Public image of Vladimir Putin

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The public image of Vladimir Putin concerns the image of Vladimir Putin, current President of Russia, among residents of Russia and worldwide.

Ratings and polls

Putin's approval (blue) and disapproval (red) ratings during his eight-year presidency.
Putin's (red) and Medvedev's (blue) Endorsement Index.

According to public opinion surveys conducted by NGO Levada Center, Putin's approval rating was 81% in June 2007, and the highest of any leader in the world,[1] other than that of former British Prime Minister Tony Blair, who received a 93% public approval rating in September 1997.[2][3][4] Putin's popularity rose from 31% in August 1999 to 80% in November 1999, never dropping below 65% during his first presidency.[5] In January 2013, his approval rating fell to 62%, the lowest point since 2000 and a ten-point drop over two years.[6] Observers see Putin's high approval ratings as a consequence of the significant improvements in living standards and Russia's reassertion of itself on the world scene that occurred during his tenure as President.[7][8] One analysis attributed Putin's popularity, in part, to state-owned or state-controlled television.[9]

A joint poll by World Public Opinion in the US and Levada Center [10] in Russia around June–July 2006 stated that "neither the Russian nor the American publics are convinced Russia is headed in an anti-democratic direction" and "Russians generally support Putin's concentration of political power and strongly support the re-nationalization of Russia's oil and gas industry." Russians generally support the political course of Putin and his team.[11] A 2005 survey showed that three times as many Russians felt the country was "more democratic" under Putin than it was during the Yeltsin or Gorbachev years, and the same proportion thought human rights were better under Putin than Yeltsin.[9]

According to a Pew survey conducted from March to May 2015, negative views of Vladimir Putin were held by three-quarters or more of western Europeans, North Americans, and Australians (81%), and a majority in the Middle East, with the most negative responses found in Spain (92%), Poland (87%), France (85%) and Ukraine (84%).[12] Only three countries show over 50% of positive views of Putin: Russia (88%), Vietnam (70%) and China (54%).[12]


Putin was Time magazine's Person of the Year for 2007.[13] In April 2008, Putin was put on the Time 100 most influential people in the world list.[14]

On 4 December 2007, at Harvard University, former Soviet leader Mikhail Gorbachev credited Putin with having "pulled Russia out of chaos" and said he was "assured a place in history", despite Gorbachev's claim that the news media have been suppressed and that election rules run counter to the democratic ideals he has promoted".[15] In December 2011, amid the protests following the 2011 Russian elections Gorbachev criticized Putin for a decision to seek the third term in the presidential elections and advised Putin to leave politics.[16]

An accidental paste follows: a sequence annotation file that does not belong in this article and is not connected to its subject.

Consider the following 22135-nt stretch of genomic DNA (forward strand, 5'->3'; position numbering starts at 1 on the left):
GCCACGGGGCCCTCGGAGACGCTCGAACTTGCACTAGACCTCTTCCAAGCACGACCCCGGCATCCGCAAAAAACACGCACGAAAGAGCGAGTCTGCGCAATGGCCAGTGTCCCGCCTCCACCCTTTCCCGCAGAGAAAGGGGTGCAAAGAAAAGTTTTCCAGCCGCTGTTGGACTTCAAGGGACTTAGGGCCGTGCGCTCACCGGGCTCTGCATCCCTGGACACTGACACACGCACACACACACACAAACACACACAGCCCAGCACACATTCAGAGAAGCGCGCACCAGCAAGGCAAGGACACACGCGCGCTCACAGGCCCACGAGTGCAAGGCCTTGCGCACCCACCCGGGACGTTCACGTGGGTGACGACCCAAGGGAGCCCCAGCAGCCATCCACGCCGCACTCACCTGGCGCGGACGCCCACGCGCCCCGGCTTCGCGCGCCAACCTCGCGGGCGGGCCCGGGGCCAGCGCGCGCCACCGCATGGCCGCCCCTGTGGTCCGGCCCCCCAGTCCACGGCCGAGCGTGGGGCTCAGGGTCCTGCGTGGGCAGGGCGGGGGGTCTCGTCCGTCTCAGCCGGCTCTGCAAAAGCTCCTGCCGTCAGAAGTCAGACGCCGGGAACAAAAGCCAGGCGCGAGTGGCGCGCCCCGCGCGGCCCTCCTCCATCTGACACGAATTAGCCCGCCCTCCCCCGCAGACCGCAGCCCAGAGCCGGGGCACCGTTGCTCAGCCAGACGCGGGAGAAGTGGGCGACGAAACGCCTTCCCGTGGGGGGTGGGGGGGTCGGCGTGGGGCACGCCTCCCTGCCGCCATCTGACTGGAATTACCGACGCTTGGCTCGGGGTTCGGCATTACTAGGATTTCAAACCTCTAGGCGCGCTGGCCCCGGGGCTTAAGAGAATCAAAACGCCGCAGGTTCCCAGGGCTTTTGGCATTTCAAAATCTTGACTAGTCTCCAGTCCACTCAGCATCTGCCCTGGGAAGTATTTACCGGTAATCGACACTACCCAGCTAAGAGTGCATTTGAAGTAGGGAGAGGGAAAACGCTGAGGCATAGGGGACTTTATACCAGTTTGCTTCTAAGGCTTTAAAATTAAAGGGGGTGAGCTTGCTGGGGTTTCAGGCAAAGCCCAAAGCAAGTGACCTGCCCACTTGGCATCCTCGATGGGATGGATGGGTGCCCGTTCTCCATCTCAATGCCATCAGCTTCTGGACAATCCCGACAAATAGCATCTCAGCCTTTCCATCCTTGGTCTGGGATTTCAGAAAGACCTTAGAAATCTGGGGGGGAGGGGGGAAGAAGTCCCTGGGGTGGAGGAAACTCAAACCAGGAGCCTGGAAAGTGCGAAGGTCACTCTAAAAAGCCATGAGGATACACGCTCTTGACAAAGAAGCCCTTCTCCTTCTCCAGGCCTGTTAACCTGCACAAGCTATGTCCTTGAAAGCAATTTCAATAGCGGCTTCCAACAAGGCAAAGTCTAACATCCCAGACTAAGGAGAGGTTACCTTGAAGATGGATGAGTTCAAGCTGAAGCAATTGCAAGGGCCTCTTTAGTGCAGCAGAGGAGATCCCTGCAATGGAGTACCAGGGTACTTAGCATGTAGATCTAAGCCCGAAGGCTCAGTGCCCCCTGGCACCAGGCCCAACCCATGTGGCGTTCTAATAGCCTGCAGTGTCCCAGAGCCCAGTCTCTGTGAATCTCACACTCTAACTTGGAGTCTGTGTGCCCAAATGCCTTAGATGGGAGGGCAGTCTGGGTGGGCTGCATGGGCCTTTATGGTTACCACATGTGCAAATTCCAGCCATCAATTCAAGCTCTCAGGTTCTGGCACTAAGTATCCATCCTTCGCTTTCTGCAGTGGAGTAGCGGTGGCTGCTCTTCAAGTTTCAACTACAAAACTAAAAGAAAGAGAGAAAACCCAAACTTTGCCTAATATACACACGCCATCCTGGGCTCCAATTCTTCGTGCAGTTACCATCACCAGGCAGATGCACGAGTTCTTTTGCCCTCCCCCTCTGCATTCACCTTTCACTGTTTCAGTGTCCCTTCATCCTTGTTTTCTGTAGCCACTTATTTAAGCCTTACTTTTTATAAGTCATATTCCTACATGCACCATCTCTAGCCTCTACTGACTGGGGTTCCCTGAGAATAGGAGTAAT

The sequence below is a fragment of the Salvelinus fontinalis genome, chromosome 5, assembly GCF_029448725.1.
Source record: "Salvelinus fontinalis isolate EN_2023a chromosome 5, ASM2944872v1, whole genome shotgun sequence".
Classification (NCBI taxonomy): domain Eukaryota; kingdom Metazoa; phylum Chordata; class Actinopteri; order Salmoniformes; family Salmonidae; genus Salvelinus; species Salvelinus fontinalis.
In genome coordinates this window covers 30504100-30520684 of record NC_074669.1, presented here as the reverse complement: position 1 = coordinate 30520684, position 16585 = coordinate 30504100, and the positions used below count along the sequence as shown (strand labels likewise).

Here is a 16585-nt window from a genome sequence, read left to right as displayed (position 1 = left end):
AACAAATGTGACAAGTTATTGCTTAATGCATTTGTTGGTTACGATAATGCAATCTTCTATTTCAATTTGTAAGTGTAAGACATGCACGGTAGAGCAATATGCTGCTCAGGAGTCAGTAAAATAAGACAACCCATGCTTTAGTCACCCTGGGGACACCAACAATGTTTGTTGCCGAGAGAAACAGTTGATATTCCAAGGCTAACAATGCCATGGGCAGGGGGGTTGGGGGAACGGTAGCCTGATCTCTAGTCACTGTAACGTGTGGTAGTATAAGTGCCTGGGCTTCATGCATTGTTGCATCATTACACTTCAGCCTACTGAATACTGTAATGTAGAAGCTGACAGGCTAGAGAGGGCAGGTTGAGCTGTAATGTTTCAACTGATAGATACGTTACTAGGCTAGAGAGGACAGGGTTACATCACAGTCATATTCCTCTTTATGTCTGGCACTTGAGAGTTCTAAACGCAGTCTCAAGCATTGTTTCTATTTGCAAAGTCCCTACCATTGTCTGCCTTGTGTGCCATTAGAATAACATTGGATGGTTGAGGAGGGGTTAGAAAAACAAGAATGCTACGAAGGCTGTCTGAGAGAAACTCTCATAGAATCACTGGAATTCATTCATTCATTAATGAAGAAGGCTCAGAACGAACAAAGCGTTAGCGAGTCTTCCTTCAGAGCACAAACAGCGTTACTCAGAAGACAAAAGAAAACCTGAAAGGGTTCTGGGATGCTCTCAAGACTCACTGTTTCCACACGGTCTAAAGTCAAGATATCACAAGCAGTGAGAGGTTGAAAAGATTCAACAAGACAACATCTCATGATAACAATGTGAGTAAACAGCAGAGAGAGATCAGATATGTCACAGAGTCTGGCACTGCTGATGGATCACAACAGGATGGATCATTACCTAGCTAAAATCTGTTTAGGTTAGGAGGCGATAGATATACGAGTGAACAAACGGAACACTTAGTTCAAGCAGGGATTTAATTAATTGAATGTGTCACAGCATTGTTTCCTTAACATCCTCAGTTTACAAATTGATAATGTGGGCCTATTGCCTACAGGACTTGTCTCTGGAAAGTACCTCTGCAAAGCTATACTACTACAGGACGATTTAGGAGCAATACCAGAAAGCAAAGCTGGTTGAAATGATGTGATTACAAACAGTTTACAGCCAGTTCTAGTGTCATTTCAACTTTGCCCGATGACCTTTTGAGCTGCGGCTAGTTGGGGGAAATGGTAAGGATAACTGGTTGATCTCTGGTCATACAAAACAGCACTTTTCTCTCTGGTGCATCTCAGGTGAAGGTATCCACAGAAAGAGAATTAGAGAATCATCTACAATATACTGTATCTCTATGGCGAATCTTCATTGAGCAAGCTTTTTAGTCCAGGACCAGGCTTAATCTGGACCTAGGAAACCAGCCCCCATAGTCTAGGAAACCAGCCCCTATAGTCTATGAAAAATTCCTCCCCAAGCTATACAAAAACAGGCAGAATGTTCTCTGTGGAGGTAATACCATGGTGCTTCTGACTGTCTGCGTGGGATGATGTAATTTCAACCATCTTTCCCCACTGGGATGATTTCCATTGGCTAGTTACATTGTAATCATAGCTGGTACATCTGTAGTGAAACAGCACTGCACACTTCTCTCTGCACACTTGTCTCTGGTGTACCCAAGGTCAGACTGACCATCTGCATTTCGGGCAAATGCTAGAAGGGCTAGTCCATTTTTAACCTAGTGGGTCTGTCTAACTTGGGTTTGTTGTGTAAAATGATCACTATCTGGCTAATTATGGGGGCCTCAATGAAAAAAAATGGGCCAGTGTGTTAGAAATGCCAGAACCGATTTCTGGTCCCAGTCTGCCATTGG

Criticism of Putin has been widespread especially over the Runet.[17] It is said that the Russian youth organisations finance a full "network" of pro-government bloggers.[18]

In the U.S. embassy cables, published by WikiLeaks in late 2010, Putin was called "alpha dog" and compared with Batman (while Dmitry Medvedev was compared with Batman's crime-fighting partner Robin). American diplomats said Putin's Russia had become "a corrupt, autocratic kleptocracy centred on the leadership of Vladimir Putin, in which officials, oligarchs and organised crime are bound together to create a "virtual mafia state."[19][20] Putin called it "slanderous".[21]

By western commentators and the Russian opposition, Putin has been described as a dictator.[22][23] Putin biographer Masha Gessen has stated that "Putin is a dictator," comparing him to Alexander Lukashenko.[24][25] Former UK Foreign Secretary David Miliband has described Putin as a "ruthless dictator" whose "days are numbered."[26] U.S. Presidential candidate Mitt Romney called Putin "a real threat to the stability and peace of the world."[27]

In the fall of 2011, the anti-Putin opposition movement in Russia became more visible, with street protests against allegedly falsified parliamentary elections (in favor of Putin's party, United Russia) cropping up across major Russian cities. Following Putin's re-election in March 2012, the movement struggled to redefine its new course of action.[28] In early September 2014 Patriarch Filaret, head of the Ukrainian Orthodox Church of the Kyivan Patriarchate, linked Putin with the biblical figure Cain because Filaret believed that although Putin claimed to be their “brother” he was responsible for "shedding the brotherly blood" of Ukrainians during the War in Donbass.[29] Filaret believed "Satan went into him, as into Judas Iscariot".[29] The Dalai Lama criticized Putin's foreign policy practices, claiming it to be responsible for isolating Russia from the rest of the world.[30][31][32] The Organized Crime and Corruption Reporting Project named Putin as the 2014 Person of the Year, recognizing "the person who does the most to enable and promote organized criminal activity."[33][34]

Putin enjoys high levels of support in Russia.[35][36]